Weaving on weaving sticks is a medieval craft that makes thin strips of woven fabric. These thin strips can then be used as they are, or else stitched together side by side to make a wider piece of fabric.
The sticks for stick weaving are usually made of wood. They can be of various thicknesses, most often about ¼ to ½ inch (6mm to 12mm). One end of the stick is tapered to a dull point. The other end has a hole through it. Stick weaving is done with two or more sticks held in the hand.
I hope to be able to offer weaving sticks to Craftsteaders in the future. We can. however, offer a lovely range of beautiful cotton yarns.
A lucet is a tool used in cordmaking or braiding that dates back to the Viking and Medieval periods, when it was used to create cords that were used on clothing, or to hang items from the belt. Lucet cord is square, strong, and slightly springy.
Lucet cord is formed by a series of loop like knots, and therefore will not unravel if cut. Unlike other braiding techniques such as kumihimo, finger-loop braiding or plaiting, where the threads are of a finite length, lucetted (or knitted) braids can be created without pre-measuring threads and so it is a technique suited for very long cords.
One of my favorite Viking textile crafts is nålebinding (Danish: literally “binding with a needle” or “needle-binding”, also naalbinding, nålbinding, nålbindning or naalebinding).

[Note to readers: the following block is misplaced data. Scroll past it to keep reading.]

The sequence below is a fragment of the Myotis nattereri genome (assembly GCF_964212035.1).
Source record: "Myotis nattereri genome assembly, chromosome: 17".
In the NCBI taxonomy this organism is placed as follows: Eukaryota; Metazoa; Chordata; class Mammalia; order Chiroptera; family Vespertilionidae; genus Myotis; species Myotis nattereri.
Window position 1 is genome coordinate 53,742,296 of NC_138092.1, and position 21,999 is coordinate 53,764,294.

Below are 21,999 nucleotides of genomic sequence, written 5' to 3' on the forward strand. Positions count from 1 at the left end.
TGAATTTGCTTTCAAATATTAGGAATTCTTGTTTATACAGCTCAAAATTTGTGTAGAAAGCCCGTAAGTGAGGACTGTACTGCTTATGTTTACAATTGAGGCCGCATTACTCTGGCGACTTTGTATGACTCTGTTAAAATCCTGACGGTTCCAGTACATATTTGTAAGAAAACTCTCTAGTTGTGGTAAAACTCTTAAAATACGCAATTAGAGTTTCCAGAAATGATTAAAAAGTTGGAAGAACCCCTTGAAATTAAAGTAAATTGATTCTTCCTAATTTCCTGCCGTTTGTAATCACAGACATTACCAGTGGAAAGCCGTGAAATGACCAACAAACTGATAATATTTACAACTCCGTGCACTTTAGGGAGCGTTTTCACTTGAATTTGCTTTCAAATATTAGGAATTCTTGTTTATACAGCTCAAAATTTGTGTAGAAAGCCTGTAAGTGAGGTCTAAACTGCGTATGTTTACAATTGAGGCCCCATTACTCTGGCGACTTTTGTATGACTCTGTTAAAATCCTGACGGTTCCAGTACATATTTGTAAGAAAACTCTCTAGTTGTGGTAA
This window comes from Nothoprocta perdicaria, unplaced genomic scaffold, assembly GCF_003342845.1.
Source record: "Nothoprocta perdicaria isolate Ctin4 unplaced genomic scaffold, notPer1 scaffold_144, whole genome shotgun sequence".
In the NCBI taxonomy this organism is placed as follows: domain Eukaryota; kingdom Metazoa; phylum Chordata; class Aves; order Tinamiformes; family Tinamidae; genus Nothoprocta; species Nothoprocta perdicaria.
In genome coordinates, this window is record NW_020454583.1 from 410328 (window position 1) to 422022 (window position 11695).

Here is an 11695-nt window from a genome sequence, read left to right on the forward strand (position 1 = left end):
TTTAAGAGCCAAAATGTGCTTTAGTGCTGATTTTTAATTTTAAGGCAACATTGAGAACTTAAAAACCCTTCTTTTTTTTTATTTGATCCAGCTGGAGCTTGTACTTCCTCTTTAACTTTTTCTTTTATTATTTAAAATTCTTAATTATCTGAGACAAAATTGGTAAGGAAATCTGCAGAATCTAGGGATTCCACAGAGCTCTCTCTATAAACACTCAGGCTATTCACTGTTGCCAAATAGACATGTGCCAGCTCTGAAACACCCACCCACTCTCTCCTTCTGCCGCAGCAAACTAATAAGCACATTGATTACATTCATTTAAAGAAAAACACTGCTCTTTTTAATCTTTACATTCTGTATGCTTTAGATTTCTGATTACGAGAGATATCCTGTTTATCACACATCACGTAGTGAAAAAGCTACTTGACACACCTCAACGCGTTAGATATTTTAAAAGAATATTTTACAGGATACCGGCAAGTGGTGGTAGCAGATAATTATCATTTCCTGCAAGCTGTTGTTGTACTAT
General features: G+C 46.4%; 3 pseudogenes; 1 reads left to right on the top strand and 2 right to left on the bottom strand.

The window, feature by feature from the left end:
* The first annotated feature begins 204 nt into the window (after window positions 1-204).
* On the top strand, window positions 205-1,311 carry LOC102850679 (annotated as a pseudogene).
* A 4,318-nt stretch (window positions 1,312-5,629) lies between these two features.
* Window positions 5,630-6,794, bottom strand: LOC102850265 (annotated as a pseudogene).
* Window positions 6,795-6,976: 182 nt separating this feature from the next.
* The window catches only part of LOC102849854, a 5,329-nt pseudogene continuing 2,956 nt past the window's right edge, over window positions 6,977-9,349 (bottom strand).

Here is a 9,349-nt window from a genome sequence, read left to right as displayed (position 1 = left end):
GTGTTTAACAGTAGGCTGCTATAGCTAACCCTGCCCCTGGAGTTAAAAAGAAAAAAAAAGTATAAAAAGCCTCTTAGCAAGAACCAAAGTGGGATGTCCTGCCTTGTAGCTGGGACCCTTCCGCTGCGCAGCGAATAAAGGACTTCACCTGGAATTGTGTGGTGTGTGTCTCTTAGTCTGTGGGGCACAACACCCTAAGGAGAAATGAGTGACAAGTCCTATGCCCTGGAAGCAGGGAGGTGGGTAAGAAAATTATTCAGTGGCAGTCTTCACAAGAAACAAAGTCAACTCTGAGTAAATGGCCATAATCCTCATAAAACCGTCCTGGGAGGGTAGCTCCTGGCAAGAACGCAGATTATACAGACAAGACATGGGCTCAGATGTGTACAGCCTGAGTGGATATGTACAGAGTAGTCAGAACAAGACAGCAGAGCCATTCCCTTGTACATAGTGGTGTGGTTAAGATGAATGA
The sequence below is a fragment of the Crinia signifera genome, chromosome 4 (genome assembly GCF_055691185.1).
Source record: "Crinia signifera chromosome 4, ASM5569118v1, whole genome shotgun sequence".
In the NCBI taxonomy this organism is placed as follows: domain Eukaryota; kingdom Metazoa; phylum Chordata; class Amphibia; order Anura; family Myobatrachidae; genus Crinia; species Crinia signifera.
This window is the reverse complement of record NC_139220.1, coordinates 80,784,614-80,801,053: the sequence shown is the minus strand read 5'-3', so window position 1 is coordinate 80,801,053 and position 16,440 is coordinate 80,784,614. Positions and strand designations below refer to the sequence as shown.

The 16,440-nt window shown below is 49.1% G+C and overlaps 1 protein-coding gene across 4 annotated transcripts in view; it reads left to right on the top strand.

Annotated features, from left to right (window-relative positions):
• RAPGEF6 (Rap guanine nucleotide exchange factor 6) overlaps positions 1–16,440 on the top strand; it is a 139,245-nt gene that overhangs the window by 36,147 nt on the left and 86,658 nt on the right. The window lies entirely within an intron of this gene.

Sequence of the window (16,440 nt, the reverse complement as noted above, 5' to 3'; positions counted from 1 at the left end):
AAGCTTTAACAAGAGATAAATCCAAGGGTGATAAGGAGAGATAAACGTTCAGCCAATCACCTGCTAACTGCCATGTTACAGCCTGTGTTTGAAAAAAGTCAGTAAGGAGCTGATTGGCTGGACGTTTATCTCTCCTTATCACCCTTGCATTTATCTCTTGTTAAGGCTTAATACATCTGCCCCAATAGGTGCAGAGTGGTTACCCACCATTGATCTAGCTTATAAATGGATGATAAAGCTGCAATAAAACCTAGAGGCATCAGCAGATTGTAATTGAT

This is a fabric creation technique predating both knitting and crochet. It’s also known in English as “knotless netting,” “knotless knitting,” or “single needle knitting.”
Vikings and Anglo-Saxons used nålebinding to make hats, socks, gloves and mittens. People would use different stitches to create varied textile patterns and thickness. Whilst over 30 different nalbinding stitches exist today, the evidence from grave sites suggest the Vikings only used three stitch types.
Vikings. Why do we love them? Some historians think it’s because Viking men are usually portrayed as strong, macho, and powerful. Or perhaps it’s because we admire their seafaring prowess, their cool costumes and their mythology.
I originally included a Viking and Anglo-Saxon section in my online store after I learned about the intriguing knitting and weaving techniques of the Vikings. Vikings were more than just raiders and pillagers – they were craftspeople and makers, too. I didn’t expect that this category in my shop would prove to be one of the most popular! Customers love the clothing and the jewelry.
Viking runes and Norse knotwork inspire beautiful jewelry designs. And of course the Vikings never used zippers or Velcro, so their garments were usually fastened with pins or brooches. Vikings were skilled metalworkers.
HINT: Type the word “Viking” into the search box above, and you’ll find a lot of Viking treasures!